Libertarians, by their nature, are wont to bang on about liberty, and that it is desirable, and that it is the mother of Order. In the mind of a libertarian, this is all correct and proper, for liberty is the blank slate of the individual; only when he exists in a state of freedom may he pursue those ends which he deems appropriate and suitable for himself.
Thus libertarians take a critical view of those who claim that liberty is an end state, rather than a means – a philosophical ideal to be reserved for a time when material needs have been fulfilled. A person is not free, say these terminal types, until he no longer need struggle for food, clothing, a roof over his head, healthcare, education, employment, transportation – in short, until his physical integrity and livelihood are assured by minimal effort on his part. Western society has, in fact, become so progressive that ‘liberty’ is sometimes defined as ‘possessing sufficient time, money, and energy to expend on leisure rather than sustenance.’
This is, to be sure, a wonderful development in one sense. Rarely in human history has daily toil been considered an irritation to be minimised in favour of pleasure, rather than an essential and all-consuming necessity for survival. Peasant farmers in early medieval Europe had, on the whole, much more liberty than we do today: being unimportant, they suffered little interference from the state, especially those who only farmed enough to feed themselves; being poor, they suffered little interference from others, as they were both inoffensive and had nothing worth stealing. But on the other hand, they had to struggle for food, clothing, a roof over their heads, and had no healthcare at all, or education, or employment, or transportation – therefore they were not free, in the sense that they spent all of their time ensuring their survival and virtually none of their time or effort on leisure.
In essence, then, we have two conflicting modern interpretations of ‘liberty.’ Let’s call them liberty-as-means and liberty-as-ends. Liberty-as-means is a basic state of being in which coercion and unwanted interference by others or the state are absent. This will unfortunately mean that an individual may have to struggle for physical integrity and livelihood. Liberty-as-ends is an advanced state of being in which the struggle for physical integrity and livelihood is absent. This will ideally mean that an individual may therefore focus primarily on the pursuit of that which gives him pleasure.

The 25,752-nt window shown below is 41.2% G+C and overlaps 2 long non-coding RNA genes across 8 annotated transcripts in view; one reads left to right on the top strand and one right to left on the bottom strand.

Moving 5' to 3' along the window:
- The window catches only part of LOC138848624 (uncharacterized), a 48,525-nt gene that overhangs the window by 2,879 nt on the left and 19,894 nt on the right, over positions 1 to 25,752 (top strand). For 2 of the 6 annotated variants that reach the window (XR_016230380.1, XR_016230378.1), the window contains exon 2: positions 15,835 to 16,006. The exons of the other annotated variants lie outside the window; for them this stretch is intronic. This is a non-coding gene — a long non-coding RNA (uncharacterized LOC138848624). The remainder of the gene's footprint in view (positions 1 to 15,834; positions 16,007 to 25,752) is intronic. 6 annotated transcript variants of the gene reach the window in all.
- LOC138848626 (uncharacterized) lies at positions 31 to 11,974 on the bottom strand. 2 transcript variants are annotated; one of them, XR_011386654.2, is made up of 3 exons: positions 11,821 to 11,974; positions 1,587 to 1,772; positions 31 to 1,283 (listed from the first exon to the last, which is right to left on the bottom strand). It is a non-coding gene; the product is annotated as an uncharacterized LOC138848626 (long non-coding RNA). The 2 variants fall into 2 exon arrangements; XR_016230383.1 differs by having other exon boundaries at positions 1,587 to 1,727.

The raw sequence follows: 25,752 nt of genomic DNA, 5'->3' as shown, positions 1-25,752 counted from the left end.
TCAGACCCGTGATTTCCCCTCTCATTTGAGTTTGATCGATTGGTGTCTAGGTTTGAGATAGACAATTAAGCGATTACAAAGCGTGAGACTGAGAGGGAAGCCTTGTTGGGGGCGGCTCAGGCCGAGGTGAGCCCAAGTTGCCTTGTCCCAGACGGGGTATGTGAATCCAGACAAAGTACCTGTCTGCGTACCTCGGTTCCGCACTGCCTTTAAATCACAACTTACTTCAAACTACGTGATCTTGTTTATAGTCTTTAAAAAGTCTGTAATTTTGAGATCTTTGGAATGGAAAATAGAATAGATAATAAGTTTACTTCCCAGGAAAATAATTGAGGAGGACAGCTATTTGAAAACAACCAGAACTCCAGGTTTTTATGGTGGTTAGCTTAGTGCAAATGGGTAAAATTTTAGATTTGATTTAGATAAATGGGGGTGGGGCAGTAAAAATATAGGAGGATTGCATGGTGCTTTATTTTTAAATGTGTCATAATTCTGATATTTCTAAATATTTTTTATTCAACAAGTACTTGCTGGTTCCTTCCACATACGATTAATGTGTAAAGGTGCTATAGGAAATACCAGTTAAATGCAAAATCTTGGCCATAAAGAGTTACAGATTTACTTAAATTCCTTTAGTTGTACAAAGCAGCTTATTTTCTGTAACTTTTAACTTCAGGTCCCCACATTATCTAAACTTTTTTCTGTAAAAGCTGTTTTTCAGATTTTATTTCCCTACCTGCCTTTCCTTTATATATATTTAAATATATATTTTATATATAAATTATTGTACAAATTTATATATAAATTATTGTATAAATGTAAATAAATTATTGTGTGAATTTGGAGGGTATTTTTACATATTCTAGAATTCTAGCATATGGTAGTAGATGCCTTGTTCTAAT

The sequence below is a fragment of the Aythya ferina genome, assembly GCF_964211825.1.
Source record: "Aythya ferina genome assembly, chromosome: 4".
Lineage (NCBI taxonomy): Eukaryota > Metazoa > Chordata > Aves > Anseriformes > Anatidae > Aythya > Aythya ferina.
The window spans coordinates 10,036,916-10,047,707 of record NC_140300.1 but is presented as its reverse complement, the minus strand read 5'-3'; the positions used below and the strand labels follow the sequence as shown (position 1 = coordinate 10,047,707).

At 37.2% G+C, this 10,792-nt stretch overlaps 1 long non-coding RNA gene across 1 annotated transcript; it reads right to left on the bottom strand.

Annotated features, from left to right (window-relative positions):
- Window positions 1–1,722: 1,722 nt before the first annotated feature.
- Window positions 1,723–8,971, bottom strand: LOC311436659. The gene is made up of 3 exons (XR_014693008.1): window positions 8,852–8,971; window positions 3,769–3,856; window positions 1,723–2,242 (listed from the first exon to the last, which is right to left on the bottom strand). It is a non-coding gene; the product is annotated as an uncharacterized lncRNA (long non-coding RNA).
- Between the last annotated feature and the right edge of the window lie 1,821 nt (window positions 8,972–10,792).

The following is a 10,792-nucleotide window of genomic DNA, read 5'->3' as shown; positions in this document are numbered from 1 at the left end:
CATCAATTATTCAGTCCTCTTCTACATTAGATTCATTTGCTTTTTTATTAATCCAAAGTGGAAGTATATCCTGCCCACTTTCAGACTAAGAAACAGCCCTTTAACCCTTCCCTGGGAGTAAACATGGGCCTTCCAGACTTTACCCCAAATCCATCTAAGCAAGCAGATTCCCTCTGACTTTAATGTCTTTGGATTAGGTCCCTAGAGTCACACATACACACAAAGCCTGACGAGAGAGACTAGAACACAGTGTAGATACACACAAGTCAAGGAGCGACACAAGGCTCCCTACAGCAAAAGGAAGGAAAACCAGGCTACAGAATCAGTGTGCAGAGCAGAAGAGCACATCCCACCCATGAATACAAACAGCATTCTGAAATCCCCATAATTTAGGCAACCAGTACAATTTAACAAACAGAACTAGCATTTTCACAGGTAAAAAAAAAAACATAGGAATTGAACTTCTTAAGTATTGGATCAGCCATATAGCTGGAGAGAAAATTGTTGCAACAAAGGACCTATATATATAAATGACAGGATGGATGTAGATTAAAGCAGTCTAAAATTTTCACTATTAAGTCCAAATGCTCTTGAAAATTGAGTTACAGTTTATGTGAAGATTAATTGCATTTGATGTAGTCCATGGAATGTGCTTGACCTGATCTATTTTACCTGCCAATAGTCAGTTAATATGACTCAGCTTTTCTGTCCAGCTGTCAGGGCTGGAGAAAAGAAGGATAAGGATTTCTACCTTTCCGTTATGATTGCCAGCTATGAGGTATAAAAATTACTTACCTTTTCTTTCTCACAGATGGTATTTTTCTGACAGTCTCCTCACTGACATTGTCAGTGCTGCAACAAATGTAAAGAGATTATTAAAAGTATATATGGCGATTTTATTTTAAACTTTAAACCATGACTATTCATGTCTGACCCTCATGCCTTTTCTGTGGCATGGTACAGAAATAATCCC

Enders take a critical view of meansers (libertarians), claiming that those advocating liberty-as-means are able to do so because they are not on the margin of struggling for physical integrity and livelihood. I cannot say with any certainty whether this criticism is valid for all meansers; it may indeed be the case that material comfort breeds libertarianism. On the other hand, it may be that people with a libertarian mindset drive themselves to achieve material comfort. We may never know the answer – counterfactuals can’t be proved – but it might be interesting one day to survey the backgrounds and material circumstances of libertarians.
In any case, we have this situation of liberty in opposition to itself. Meansers cannot have their basic state of liberty because it nearly always has to be infringed in order for the enders to achieve their advanced state of liberty. Enders cannot achieve their advanced state of liberty because meansers are always resisting their methods.
This raises some understandable questions.
First, can liberty-as-means result in liberty-as-ends, and if so, over what sort of timescale?
Second, if not, can liberty-as-ends result in liberty-as-means – and if so, over what sort of timescale?
Finally, if our two conflicting interpretations of liberty are mutually exclusive, which is objectively better and thus more worthy of pursuit?